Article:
• Avoid the door zone. There are rare exceptions when I will dip into the door zone briefly (only while going very slowly). But for the most part you should stay out of it. It is impossible to predict if a door will open.
  • Lane positioning is an art not a science. It comes with experience. At any given spot on a road I might be further to the left or right depending on what time of day it is, what the weather is like and the general “mood’ of the street. A good guide to getting the hang of how far to the left or right to be is an excellent book The Art of Cycling by Robert Hurst.
  • Controlling anger. This is the skill that took the longest. I’ve since learned to ignore all honking and even the most egregious behavior on the part of motorists. Arguments are not worth the time and can quickly escalate to violence. Plus you come off like the Portlandia bike dude.
  • The sidewalk is, generally, not a good place to be. The problem comes when you roll off the sidewalk and into the intersection. It’s asking to be hit by a motorist turning right or left. They won’t see you and you can’t dodge the car as well as you could as a pedestrian.

Resources

  • Online I really like the website bicyclesafe.com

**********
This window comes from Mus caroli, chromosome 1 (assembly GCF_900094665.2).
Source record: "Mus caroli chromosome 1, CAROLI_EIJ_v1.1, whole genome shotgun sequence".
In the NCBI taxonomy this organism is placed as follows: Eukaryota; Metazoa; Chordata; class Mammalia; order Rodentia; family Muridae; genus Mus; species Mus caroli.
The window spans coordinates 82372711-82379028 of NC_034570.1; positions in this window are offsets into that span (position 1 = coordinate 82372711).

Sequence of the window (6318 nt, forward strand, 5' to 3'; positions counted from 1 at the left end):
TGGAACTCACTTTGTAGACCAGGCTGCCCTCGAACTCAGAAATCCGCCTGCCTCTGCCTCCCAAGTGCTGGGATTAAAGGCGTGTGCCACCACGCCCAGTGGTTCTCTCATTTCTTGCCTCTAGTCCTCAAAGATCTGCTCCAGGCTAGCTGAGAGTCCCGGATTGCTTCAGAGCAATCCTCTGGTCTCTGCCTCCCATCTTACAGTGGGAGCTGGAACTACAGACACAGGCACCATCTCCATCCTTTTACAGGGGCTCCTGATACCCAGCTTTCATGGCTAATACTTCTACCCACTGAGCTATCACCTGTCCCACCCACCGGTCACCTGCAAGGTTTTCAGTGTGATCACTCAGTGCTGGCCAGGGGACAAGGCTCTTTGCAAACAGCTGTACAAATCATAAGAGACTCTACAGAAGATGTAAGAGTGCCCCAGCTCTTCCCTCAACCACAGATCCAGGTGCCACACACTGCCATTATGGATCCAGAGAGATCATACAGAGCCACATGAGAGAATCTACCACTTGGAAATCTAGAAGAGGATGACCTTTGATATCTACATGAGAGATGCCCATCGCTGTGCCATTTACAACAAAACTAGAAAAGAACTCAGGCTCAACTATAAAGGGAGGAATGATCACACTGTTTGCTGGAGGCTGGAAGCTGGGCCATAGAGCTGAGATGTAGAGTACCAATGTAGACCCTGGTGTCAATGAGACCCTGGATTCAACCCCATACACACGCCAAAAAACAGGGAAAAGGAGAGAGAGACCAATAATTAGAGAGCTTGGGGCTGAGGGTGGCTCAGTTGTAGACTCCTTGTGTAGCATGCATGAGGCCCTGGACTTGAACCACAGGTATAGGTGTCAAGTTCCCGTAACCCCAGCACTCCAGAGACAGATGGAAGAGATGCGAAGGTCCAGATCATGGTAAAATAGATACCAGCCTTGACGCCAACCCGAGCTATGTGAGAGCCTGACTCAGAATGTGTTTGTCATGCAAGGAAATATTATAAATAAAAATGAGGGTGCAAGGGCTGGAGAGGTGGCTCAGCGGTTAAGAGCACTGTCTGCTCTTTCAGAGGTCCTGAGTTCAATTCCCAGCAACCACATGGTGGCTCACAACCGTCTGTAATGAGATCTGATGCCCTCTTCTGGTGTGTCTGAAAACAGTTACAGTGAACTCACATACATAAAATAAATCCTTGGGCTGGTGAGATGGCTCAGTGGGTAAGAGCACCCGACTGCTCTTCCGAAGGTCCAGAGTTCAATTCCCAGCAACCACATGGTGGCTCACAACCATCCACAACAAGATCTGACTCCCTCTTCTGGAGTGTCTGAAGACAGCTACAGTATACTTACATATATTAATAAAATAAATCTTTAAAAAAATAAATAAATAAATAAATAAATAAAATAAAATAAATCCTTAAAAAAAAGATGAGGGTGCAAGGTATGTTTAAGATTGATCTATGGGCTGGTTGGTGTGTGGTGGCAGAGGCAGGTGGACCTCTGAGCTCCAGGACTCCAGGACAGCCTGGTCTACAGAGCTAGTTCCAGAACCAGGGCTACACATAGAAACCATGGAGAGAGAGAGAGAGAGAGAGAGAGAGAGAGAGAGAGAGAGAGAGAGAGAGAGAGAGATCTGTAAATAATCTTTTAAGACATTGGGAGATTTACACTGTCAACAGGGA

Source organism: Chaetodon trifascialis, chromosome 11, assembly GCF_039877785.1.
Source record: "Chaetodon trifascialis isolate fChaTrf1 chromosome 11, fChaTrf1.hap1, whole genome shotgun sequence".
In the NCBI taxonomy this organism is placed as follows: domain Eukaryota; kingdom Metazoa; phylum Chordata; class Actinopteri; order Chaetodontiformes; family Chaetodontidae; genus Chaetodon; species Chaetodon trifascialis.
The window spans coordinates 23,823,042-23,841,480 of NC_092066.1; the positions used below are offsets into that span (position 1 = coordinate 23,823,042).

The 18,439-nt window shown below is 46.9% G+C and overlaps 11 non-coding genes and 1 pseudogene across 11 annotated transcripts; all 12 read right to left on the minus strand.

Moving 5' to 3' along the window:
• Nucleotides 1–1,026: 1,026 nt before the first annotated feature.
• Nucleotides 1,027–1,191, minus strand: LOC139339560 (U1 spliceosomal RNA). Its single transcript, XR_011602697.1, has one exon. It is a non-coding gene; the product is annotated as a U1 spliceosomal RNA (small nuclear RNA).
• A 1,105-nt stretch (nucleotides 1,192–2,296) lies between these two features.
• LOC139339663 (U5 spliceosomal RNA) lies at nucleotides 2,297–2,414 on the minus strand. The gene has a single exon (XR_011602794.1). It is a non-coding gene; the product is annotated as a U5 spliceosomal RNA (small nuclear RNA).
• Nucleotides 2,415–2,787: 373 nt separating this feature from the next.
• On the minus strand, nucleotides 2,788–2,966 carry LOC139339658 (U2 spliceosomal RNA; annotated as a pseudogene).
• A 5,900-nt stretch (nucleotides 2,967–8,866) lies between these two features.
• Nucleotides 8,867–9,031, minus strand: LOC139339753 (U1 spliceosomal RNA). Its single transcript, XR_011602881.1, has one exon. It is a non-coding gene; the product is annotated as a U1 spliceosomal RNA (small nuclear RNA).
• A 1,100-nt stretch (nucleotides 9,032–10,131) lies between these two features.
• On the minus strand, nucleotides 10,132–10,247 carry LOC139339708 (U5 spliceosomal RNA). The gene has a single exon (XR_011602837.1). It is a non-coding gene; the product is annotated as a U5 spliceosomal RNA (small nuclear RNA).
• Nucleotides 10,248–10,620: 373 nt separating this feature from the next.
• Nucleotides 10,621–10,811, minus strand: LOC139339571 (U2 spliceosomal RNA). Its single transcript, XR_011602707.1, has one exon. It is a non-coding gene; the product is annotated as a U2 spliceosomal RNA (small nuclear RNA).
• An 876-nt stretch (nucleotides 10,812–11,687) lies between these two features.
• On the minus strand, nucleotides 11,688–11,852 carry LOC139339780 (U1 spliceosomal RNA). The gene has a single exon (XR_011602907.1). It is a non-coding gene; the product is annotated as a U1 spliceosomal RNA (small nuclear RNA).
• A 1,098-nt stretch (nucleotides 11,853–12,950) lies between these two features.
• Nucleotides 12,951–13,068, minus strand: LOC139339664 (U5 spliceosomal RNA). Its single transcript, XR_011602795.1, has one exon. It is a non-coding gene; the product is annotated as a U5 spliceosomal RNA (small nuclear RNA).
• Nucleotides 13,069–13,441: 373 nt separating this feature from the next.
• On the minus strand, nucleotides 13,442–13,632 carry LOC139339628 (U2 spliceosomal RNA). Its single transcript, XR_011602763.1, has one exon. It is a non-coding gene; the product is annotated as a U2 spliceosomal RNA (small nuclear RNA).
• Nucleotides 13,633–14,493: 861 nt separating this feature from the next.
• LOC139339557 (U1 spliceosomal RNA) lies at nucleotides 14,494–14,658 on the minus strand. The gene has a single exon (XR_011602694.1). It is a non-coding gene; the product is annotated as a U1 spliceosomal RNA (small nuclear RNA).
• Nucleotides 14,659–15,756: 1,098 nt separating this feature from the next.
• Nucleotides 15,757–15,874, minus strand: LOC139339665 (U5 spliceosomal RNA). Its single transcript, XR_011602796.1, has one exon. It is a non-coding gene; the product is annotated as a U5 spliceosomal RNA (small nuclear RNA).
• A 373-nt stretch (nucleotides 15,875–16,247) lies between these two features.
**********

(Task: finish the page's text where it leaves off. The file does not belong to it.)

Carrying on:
• And, once again: The Art of Cycling by Robert Hurst. I’m suprised that more people don’t know about this book. It changed my life and saved my ass on more than one occasion.
  • Lastly, a friend of mine, attorney Ross Hirsch has a checklist you can download and carry with you in case you’re in an accident. You can find it here (pdf). It has a list of things you should write down as well as California laws relating to cycling. Even if you don’t live in California the checklist is handy.

Please feel free to add other tips you think I should have mentioned in the comments.

How To Roast Coffee in a Hot Air Popcorn Popper

UPDATE 12/17/2012: My hot air popper died on me. See my new blog post on coffee roasting.

Roasting my own coffee has been one of the most satisfying and easy homesteading projects I’ve ever taken on. I look forward to my delicious, freshly roasted coffee every morning. Roasting your own coffee is so simple, I can’t believe that more people don’t do it.

Here’s how I do it:

1. Every couple of months I order green beans from Sweet Maria’s in Oakland. I’m particularly found of their eight pound sample pack. They choose the varieties–usually from multiple continents, carefully sourced and half the price of what they would cost roasted (if you could even find these interesting coffees). One of these days I’ll find a local source for green beans, but until that time I’m very happy with Sweet Maria’s.